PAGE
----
Whiskey River Band and Couples: A Cabaret Open Fort Salem Season

SALEM, NY — Classic country tribute musicians, The Whiskey River Band, open Fort Salem Theater‘s Mainstage summer season with a concert on Saturday, June 16 at 7 PM.

On Saturday, June 23, at 8 PM and Sunday, June 24, at 2 PM, the Cabaret at Fort Salem Theater begins its summer of events with Couples: A Cabaret, featuring two married couples, Carmen Borgia and Alison Davy, who now live in Catskill after years of living in New York City, and Jay and Lynne Kerr, mom-and-pop owners of  Fort Salem, who live in Hebron after years of living in New York City.

“Carmen and Alison left the city willingly, to find peace and joy in the country,” Mr. Kerr offered in a recent interview. “Lynne and I were drummed out.” “Drums. Always musical,” his wife, Lynne, retorts. “In fact, he was drummed out and I had to follow when our lease ran out.”

The two couples met when Ms. Davy and Mr. Kerr were cast last year in a production of Souvenir at Catskill’s Bridge Street Theater, which later played at The Fort. Davy portrayed the tone-deaf classical singer Florence Foster Jenkins and Kerr, her long suffering accompanist, Cosmé McMoon.

“We had fun,” he says. “You had fun,” offers Davy. She is corrected by her husband, Mr. Borgia. “They both had fun. I know. I had to watch each performance and a whole lot of rehearsals.” Borgia was sound engineer for both venues, and had to wire each actor for sound before they were fully costumed. In his musical life, Borgia is a songwriter whose instrument of choice is the ukulele. “Other than Don Ho, there wasn’t much competition,” he jokes, “and I’ve had pretty much a free ride since he died eleven years ago.”

Couples: A Cabaret derives its driving energy from the clever attempts of carping between spouses and couples. When the performers are not trying to top one another, they display their considerable talents in song. Alison Davy loved musical theater in her early teens, but later pursued and achieved bachelor’s and master’s degrees in classical music. She has sung at Lincoln Center, the White House, and extensively in Europe. In the cabaret, she will be singing an art song written for voice and piano, only with her husband’s uke accompaniment. Carmen Borgia sings a few classic uke songs (yes, there are some), and an original song for which he penned music and lyrics, “I Don’t Want to Make My Dreams Come True.”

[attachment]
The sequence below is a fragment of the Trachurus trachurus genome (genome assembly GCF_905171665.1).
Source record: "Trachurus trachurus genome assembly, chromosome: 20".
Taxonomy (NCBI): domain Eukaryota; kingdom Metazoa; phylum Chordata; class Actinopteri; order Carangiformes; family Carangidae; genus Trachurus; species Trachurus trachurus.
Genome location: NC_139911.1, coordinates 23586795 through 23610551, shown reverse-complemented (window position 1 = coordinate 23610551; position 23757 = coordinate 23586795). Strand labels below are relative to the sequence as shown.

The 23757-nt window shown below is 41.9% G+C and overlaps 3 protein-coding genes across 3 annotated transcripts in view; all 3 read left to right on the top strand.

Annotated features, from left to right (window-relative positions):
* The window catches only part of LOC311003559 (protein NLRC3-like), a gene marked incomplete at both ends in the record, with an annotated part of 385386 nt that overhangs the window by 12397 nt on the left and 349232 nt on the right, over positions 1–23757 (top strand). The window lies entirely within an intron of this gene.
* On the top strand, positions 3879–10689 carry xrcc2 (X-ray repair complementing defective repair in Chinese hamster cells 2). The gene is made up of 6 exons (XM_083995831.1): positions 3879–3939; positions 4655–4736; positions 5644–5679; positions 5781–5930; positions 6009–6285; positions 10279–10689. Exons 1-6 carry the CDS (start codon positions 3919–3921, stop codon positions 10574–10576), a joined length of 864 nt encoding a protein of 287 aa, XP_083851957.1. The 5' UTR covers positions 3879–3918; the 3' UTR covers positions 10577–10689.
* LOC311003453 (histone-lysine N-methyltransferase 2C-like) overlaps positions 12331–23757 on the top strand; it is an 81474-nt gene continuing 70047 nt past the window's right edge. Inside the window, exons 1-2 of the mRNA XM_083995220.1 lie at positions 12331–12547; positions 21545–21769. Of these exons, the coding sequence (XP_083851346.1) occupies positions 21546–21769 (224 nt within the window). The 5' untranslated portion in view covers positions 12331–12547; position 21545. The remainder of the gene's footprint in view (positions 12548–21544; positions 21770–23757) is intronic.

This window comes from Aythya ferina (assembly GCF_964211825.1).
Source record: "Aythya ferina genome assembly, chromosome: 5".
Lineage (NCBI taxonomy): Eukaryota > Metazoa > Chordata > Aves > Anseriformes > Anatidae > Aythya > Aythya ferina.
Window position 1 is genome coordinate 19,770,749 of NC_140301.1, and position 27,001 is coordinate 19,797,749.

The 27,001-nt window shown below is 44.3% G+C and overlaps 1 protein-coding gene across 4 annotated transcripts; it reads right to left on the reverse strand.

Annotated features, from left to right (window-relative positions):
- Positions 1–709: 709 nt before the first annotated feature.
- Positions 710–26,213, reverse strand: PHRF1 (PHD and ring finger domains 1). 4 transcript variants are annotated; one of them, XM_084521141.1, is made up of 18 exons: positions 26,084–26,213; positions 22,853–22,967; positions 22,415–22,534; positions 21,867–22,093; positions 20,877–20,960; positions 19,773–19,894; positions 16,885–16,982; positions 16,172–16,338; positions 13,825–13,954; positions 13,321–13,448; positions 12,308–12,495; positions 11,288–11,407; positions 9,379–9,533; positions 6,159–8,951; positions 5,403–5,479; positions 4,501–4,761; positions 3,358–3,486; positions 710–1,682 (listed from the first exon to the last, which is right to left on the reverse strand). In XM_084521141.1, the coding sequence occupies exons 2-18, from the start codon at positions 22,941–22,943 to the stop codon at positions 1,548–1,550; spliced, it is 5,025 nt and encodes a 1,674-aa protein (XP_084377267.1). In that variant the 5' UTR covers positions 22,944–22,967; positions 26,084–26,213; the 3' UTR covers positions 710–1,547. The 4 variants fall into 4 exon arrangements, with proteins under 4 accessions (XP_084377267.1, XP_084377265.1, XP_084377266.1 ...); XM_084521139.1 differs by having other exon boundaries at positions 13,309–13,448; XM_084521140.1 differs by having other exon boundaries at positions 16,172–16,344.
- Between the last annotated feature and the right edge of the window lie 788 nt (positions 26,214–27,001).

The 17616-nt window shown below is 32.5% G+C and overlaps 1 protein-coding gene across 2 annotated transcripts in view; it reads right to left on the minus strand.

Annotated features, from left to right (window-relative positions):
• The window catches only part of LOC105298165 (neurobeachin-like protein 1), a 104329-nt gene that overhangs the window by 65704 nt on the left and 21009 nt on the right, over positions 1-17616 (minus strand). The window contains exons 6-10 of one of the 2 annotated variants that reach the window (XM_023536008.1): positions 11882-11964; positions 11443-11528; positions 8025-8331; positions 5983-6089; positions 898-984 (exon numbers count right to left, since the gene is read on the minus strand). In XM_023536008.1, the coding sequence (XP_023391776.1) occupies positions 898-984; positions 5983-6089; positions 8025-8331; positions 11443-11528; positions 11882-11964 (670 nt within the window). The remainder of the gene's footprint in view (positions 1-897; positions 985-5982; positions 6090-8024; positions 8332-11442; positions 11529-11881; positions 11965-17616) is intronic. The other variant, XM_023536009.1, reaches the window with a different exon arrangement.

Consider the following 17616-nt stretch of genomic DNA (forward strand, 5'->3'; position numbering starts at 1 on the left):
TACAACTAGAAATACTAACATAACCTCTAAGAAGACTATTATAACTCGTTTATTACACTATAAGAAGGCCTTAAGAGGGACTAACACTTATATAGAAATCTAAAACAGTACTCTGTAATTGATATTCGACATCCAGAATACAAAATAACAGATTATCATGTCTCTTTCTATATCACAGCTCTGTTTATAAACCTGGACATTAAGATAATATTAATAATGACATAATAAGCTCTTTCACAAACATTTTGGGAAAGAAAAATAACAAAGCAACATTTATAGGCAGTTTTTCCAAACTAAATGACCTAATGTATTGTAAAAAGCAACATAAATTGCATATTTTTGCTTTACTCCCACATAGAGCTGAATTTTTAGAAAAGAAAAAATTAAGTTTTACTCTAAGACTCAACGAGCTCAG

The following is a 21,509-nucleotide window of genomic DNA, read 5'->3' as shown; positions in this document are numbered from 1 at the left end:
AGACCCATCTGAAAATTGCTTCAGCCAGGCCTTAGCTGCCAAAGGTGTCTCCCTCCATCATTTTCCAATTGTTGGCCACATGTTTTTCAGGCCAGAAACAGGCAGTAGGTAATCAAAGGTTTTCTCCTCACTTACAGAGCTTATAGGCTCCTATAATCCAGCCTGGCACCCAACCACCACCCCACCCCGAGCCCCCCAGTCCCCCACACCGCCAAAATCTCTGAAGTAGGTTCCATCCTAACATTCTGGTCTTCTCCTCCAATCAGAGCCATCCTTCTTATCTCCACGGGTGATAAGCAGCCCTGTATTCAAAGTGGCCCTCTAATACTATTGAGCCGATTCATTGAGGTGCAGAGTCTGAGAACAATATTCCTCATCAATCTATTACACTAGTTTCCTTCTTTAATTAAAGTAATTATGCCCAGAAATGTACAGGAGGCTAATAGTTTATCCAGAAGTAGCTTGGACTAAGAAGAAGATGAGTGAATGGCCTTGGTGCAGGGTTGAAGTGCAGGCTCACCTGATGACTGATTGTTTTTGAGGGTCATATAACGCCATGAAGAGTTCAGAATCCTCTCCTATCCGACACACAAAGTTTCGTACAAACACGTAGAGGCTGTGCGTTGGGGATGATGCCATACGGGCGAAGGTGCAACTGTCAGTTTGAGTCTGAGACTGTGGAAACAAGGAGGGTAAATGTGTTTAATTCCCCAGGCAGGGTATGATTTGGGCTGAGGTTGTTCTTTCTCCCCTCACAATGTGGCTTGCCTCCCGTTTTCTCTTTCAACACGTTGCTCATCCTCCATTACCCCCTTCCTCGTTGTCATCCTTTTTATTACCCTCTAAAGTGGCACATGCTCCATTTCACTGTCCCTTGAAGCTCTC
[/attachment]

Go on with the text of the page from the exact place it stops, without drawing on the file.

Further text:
“We just discovered that Carmen and I have a credit in common,” Lynne Kerr said. “We each appeared on The Uncle Floyd Show in our youth,” referring to comic Floyd Vivino’s cult classic cable show that ran locally in New Jersey and for a time nationally in syndication, which also featured Peter Tork (of The Monkees), Jan and Dean, Cyndi Lauper, and Bon Jovi. Mrs. Kerr’s credits range from Carnegie Hall (“I was in a huge group”) to Manhattan cabaret in such renowned venues as The Village Gate (“That I did solo”). “Though I’m usually booked in Salem singing songs my husband wrote, in the show he’s letting me sing some that people may have heard before.”

“OK, sure, but I thought that this was a great opportunity to present accomplished musicians performing material unfamiliar to them and their audiences,” Jay Kerr said. A musical theater writer, composer, and arranger, whose work has been represented on Broadway, on CD, and extensively at Fort Salem, he conceived a show where these two married couples actually can be six couples, by musically exchanging spouses and the males and females each being a couple as well. “It sounds naughtier than it is,” he says, “by design.” The men sing an Al Jolson song together, the gals sing two touching Broadway duets, Borgia and Mrs. Kerr sing classic bossa nova, and Davy and Mr. Kerr belt out a number written in 1927. “When Jay was a teenager,” notes the younger Ms. Davy, somewhat inaccurately.

Couples: A Cabaret, has limited seating, so reservations are strongly encouraged. The ticket price of $20 includes coffee and tea. More information is available on the theater’s website (fortsalemtheater.com) and tickets can be ordered by calling the theater box office at (518) 854-9200.

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